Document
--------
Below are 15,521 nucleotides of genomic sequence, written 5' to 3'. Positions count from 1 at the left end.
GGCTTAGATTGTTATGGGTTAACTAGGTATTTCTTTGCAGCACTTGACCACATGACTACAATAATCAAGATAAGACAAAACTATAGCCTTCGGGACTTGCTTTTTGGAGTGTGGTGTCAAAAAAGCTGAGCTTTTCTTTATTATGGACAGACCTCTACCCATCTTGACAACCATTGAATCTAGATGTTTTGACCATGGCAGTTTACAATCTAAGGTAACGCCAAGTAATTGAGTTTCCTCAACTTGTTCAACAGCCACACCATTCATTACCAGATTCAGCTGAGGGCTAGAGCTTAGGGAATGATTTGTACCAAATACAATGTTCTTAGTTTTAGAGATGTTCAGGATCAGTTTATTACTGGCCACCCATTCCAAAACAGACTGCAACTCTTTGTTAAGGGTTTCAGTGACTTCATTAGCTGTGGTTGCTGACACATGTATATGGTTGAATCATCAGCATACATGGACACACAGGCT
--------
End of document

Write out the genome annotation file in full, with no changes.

Below are 15,521 nucleotides of genomic sequence, written 5' to 3'. Positions count from 1 at the left end.
GGCTTAGATTGTTATGGGTTAACTAGGTATTTCTTTGCAGCACTTGACCACATGACTACAATAATCAAGATAAGACAAAACTATAGCCTTCGGGACTTGCTTTTTGGAGTGTGGTGTCAAAAAAGCTGAGCTTTTCTTTATTATGGACAGACCTCTACCCATCTTGACAACCATTGAATCTAGATGTTTTGACCATGGCAGTTTACAATCTAAGGTAACGCCAAGTAATTGAGTTTCCTCAACTTGTTCAACAGCCACACCATTCATTACCAGATTCAGCTGAGGGCTAGAGCTTAGGGAATGATTTGTACCAAATACAATGTTCTTAGTTTTAGAGATGTTCAGGATCAGTTTATTACTGGCCACCCATTCCAAAACAGACTGCAACTCTTTGTTAAGGGTTTCAGTGACTTCATTAGCTGTGGTTGCTGACACATGTATATGGTTGAATCATCAGCATACATGGACACACAGGCT